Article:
Why slam a sport that offers a chance to excel?

The venerable sport of football … OK, I’ll cave in and call it soccer, if for nothing else than the sake of clarity … has generated a lot of buzz this summer, even in this nation, where football means helmets, pads and concussions, not shin guards, shorts and dramatic embellishments of minor infractions.
Now, I am a fan of both forms of football, although the failure of the American version to properly address head injuries is making it harder and harder to justify supporting it. There are rules and equipment changes I believe could address the issue, but that is a story for another day.
Meanwhile, the soccer World Cup for women and the recent — and, IMHO, probably justified — coaching change for the U.S. men’s team has raised the sport’s profile here.
For example, as of about 7:30 a.m. on Aug. 11, an article on espn.com rating the U.S. men’s team’s players in their 1-1 tie vs. Mexico the night before had generated 448 comments, some of them even insightful.
Articles on si.com and on boston.com have also sparked many responses in the course of the summer, including a debate I started on boston.com about why more attention was not paid to the fact that in the World Cup final Japan’s extra-time tying goal deflected in off U.S. star Abby Wambach. (A slight correction: I wrote here a month ago the ball hit her shoulder; a later view of a higher-definition replay showed it hit her right wrist.) I suspect sexism, for the record.
What I couldn’t help but notice while reading the comments under the articles were the haters.
I mean, something about soccer apparently drives some people up the wall. Their contempt for the sport reaches such heights (depths?) they are not content to ignore it, but to crash discussions of the sport among its aficionados in order to compare it unfavorably to root canals, water torture and tracking hair growth on Chia pets.
Part of their ire no doubt derives from certain soccer fans who insist the sport is God’s gift to the masses, and that those who don’t appreciate it are ignorant and unwashed. That particularly zealous point of view is, of course, indefensible.
But if soccer is so awful, why does it remain the most popular sport on the planet?
One hint can be partly illustrated in an exchange of emails last week between my esteemed colleague and fellow Red Sox fan Karl Lindholm. He wrote:
“The Red Sox have such normal-sized players — Ellsbury, Pedroia, Reddick, all with some pop. Gives hope to all the world’s smallish guys.”
True enough, I thought. Baseball is a sport, unlike basketball and American football, in which size does not automatically convey a tremendous advantage, at least in most cases.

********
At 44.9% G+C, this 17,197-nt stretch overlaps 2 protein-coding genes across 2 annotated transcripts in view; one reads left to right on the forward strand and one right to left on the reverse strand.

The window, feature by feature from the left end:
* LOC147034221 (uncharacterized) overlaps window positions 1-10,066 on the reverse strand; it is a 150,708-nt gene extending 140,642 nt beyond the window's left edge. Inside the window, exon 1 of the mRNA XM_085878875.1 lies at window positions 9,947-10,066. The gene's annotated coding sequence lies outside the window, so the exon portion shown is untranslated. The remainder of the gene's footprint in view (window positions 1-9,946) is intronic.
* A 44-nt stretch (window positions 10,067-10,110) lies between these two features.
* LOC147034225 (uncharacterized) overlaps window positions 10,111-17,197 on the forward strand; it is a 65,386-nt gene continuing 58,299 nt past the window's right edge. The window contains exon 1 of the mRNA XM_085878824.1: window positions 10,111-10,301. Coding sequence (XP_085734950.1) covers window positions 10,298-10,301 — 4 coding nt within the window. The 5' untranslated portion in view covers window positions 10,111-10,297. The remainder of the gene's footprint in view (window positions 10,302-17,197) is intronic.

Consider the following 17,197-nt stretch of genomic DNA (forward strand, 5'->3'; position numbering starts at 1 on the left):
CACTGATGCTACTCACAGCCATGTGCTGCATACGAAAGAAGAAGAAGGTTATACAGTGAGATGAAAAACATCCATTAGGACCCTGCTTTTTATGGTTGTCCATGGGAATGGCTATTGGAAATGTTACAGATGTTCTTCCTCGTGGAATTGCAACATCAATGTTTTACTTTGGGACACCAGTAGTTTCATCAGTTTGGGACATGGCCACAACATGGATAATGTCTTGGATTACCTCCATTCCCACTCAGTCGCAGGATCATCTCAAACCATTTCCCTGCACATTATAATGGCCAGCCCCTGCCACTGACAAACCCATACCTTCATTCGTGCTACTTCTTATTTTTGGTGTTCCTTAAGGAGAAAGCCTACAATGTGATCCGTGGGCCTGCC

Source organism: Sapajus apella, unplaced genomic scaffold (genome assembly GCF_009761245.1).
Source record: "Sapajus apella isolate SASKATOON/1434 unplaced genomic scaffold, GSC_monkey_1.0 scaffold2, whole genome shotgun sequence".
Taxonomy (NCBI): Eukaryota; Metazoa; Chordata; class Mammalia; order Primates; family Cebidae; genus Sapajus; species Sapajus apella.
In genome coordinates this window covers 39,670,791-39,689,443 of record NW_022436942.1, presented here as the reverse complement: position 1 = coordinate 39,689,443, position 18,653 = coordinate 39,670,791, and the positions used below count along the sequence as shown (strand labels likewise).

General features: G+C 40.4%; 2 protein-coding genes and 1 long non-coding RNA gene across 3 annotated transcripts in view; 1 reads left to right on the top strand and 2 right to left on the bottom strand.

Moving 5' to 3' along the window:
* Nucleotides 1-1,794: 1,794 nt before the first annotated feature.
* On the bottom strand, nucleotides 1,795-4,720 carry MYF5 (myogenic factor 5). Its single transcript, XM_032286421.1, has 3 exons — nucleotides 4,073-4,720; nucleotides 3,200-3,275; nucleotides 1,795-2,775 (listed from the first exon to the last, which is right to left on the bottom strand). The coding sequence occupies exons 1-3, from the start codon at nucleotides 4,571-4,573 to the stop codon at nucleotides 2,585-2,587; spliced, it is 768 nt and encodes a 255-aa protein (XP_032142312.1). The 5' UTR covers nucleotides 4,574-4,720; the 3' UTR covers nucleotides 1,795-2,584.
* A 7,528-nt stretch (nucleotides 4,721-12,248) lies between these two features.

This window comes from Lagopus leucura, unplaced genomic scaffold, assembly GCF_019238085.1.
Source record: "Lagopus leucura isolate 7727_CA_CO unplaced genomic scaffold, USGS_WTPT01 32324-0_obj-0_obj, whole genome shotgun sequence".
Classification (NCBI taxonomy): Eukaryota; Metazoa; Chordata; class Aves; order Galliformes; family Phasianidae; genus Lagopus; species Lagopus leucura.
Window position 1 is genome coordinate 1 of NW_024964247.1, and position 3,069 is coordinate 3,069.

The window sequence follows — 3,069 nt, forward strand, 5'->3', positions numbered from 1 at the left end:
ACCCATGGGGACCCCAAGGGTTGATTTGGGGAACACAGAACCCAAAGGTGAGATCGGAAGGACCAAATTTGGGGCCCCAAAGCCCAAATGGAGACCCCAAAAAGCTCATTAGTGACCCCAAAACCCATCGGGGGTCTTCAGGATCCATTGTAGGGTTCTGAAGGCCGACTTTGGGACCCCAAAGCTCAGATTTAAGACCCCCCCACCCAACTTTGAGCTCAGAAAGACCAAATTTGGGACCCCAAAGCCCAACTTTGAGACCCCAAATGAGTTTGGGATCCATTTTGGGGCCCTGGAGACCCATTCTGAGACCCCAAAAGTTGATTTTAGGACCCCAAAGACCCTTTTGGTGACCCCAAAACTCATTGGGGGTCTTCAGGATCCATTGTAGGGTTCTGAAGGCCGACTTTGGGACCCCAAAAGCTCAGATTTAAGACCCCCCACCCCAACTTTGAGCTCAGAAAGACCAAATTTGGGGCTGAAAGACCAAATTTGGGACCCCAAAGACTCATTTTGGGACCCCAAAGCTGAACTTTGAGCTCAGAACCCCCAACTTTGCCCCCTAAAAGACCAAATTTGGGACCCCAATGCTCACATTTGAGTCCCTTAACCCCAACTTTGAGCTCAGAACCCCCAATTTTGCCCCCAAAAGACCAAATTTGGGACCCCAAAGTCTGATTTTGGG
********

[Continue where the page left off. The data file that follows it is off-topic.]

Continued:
And then soccer leapt to my mind. Pelé, Brazil’s all-time leading international scorer, is listed (generously, I would say) at 5-foot-8. Maradona, the Argentina international whose score vs. England — he dribbled 60 meters through six defenders before converting — was voted the “Goal of the (21st) Century” is 5-5. Andrés Iniesta, the Barcelona and Spain midfielder who scored the overtime game-winner in the 2010 men’s World Cup, is 5-7.
What’s one thing they all have in common? They’re even shorter than I am. I confess that U.S. star Landon Donovan, at 5-9, has a half-inch on me.
The point? Virtually every boy or girl in every community around the world can realistically dream of soccer glory. They don’t have to hope to grow to be 6-7 or taller to play professional basketball, or 6-4, 250 to be a linebacker. They just have to start dribbling a ball in a cobbled square or dusty back lot.
And that’s another thing. No one needs expensive equipment. Just one ball and some room, and a game can break out. Soccer is a democratic sport that rewards hard work and skill, not money and high levels of organization.
OK, but you can’t use your hands, the critics wail. How can it be a great sport if hand-eye coordination and the use of humanity’s greatest athletic asset are limited to one of 11 players?
Well, to start with, every other team sport does require the use of hands. Having one exception to the rule — one that demands the development of a unique skill set — does not strike me as a problem. Rather, soccer offers an exciting chance for athletes to showcase creativity.
Also, by eliminating the use of hands, the sport remains more democratic. Size is still an advantage for playing balls out of the air, but with much of soccer play anchored to the ground, quick, small players like Pelé, Maradona and Iniesta retain an edge.
As for the fact that soccer is low scoring, guilty as charged. It will always be difficult to work within the inherent limitations of the sport’s rules and maneuver the ball past the defense and the goalie into the net.
Some find that process as exciting as watching their neighbors mowing lawns. Others find that challenge fascinating.
That’s no reason to hate a sport that anyone can aspire to play, though.
Andy Kirkaldy may be reached at [email protected].

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